WASHINGTON (Reuters) – The Internal Revenue Service could return about $5 to $7 of increased tax collection for every additional dollar that its enforcement budget is increased, IRS Commissioner Charles Rettig told a congressional panel on Thursday.
Rettig told a House Ways and Means Committee oversight hearing that a $1 billion increase in the agency’s budget would allow it to add about 4,500 revenue officers and agents. The agency has lost about 15,000 enforcement staff over the past decade as its budgets were cut.
“The number that you’ll typically see published is around a 5 to 7 to 1 return on investment” for enforcement, Rettig said.
His comments support an effort under way in the Biden administration to focus on closing the “tax gap,” the difference between taxes legally owed and those actually collected.
The Treasury on Tuesday hired Wharton School economist Natasha Sarin, who has argued for stronger tax enforcement and whose research with Harvard economist and former Treasury Secretary Larry Summers estimates the tax gap could be $7.5 trillion over the 2020-2029 period. [L1N2LE1KU]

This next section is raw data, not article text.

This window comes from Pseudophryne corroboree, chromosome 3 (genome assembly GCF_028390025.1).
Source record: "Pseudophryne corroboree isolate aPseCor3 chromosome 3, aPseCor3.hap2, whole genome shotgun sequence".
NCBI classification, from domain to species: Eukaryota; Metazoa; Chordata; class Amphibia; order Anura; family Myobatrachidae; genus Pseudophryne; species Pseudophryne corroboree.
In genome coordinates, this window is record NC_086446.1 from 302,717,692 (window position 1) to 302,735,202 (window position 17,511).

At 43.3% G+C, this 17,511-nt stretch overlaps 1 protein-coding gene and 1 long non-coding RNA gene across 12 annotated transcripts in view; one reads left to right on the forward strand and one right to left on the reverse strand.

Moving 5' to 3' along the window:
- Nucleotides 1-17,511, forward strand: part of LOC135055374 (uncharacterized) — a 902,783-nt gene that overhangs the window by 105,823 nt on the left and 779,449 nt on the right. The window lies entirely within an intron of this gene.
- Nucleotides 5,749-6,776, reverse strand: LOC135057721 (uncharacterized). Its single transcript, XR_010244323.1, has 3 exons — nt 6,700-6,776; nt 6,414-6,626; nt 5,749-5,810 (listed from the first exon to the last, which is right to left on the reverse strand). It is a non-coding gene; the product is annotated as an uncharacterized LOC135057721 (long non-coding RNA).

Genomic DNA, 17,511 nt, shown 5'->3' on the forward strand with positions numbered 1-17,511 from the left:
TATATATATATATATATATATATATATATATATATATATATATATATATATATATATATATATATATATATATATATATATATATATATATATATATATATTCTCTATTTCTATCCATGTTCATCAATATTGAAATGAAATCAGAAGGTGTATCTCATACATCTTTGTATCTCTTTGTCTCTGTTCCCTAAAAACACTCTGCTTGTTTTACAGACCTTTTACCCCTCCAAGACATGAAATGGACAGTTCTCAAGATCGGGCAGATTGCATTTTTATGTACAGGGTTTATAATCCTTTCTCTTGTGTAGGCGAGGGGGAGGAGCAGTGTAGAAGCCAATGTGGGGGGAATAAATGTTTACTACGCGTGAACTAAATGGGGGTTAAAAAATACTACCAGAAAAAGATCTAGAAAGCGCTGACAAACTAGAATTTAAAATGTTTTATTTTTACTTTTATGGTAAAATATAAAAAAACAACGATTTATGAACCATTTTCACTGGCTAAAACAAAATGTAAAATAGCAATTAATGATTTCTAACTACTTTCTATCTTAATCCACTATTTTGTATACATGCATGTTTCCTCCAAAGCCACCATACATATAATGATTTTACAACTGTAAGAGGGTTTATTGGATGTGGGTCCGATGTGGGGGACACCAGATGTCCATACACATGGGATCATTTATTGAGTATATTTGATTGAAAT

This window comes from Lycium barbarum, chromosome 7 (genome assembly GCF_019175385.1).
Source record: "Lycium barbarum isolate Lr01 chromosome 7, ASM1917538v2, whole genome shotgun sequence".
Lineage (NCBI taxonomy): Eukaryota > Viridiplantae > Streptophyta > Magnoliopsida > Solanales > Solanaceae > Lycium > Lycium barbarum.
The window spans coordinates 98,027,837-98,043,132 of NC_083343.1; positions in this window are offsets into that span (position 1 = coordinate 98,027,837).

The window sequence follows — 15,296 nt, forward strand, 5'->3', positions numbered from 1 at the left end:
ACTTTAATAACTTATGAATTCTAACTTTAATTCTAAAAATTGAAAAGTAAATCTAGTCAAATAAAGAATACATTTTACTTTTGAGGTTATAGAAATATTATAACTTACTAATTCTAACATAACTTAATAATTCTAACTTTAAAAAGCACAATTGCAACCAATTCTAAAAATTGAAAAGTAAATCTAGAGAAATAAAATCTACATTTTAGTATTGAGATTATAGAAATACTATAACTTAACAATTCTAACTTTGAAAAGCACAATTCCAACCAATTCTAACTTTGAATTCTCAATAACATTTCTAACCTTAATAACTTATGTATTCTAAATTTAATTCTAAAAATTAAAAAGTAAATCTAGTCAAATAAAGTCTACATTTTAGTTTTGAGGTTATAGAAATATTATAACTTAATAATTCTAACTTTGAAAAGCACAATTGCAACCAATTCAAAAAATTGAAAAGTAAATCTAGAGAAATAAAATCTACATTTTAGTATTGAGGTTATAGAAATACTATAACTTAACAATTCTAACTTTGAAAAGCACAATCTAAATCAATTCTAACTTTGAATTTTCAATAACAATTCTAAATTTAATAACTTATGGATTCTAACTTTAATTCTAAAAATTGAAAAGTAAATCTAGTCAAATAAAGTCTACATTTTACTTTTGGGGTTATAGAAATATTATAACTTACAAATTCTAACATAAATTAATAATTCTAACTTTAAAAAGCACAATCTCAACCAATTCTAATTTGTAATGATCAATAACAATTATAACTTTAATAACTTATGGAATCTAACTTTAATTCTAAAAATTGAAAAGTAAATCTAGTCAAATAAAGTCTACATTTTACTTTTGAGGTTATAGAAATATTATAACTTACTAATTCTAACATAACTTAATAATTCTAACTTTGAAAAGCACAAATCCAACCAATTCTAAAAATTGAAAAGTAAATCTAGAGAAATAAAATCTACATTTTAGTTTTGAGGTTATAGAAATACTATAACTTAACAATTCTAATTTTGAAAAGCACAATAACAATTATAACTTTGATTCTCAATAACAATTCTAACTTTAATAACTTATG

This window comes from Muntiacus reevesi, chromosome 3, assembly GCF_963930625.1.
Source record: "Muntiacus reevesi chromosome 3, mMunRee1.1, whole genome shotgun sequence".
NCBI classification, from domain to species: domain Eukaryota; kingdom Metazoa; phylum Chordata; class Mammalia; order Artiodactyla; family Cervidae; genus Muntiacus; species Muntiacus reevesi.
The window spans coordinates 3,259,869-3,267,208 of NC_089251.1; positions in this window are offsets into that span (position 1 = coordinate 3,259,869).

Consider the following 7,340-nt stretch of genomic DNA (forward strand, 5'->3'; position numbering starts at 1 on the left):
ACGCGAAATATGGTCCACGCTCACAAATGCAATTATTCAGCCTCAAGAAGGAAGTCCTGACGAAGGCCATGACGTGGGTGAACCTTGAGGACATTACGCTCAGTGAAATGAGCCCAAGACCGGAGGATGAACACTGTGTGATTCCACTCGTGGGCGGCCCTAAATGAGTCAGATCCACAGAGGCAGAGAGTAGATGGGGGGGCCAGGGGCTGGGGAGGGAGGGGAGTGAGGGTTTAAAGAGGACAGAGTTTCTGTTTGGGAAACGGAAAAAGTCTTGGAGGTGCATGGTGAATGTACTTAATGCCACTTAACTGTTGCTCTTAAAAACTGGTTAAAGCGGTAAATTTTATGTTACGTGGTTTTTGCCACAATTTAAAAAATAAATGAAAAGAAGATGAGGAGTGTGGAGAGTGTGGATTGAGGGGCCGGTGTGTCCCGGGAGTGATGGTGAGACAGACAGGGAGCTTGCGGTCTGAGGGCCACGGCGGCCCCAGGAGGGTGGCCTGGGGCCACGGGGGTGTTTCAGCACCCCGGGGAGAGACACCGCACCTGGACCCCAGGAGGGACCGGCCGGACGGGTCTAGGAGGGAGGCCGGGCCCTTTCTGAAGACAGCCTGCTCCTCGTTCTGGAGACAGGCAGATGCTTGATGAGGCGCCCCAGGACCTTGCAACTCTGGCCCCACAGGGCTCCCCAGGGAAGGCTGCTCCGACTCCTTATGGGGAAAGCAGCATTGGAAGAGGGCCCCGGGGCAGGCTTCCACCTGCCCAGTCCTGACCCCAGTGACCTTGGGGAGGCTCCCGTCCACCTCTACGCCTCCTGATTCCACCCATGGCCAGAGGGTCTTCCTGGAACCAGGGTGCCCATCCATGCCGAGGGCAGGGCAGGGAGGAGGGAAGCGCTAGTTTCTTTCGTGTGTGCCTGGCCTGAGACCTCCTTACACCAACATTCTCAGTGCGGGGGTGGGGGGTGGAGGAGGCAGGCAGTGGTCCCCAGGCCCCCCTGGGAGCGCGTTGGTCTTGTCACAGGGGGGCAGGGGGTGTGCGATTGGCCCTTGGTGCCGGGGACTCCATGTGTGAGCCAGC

The IRS budget fell to about $11.95 billion in 2020 from an inflation-adjusted $14.6 billion in 2010, largely as a result of Republican-driven budget cuts that Democrats want to reverse.
“We’ve got to put more money into the IRS, to get you more officers, to do audits, to get you more service agents, more people to answer the telephone, to fix up the technology,” Democratic Representative Tom Suozzi told Rettig. “You need more money, and you’ll bring more money into the federal government.”
Rettig said the IRS would be issuing a report on Monday showing that its enforcement efforts needed more than a “body-count” increase but also more specialized agents to go after sophisticated high-income tax filers and offshore accounts.
He agreed on Wednesday to extend this year’s tax filing deadline by about a month to May 17 due to the coronavirus pandemic.
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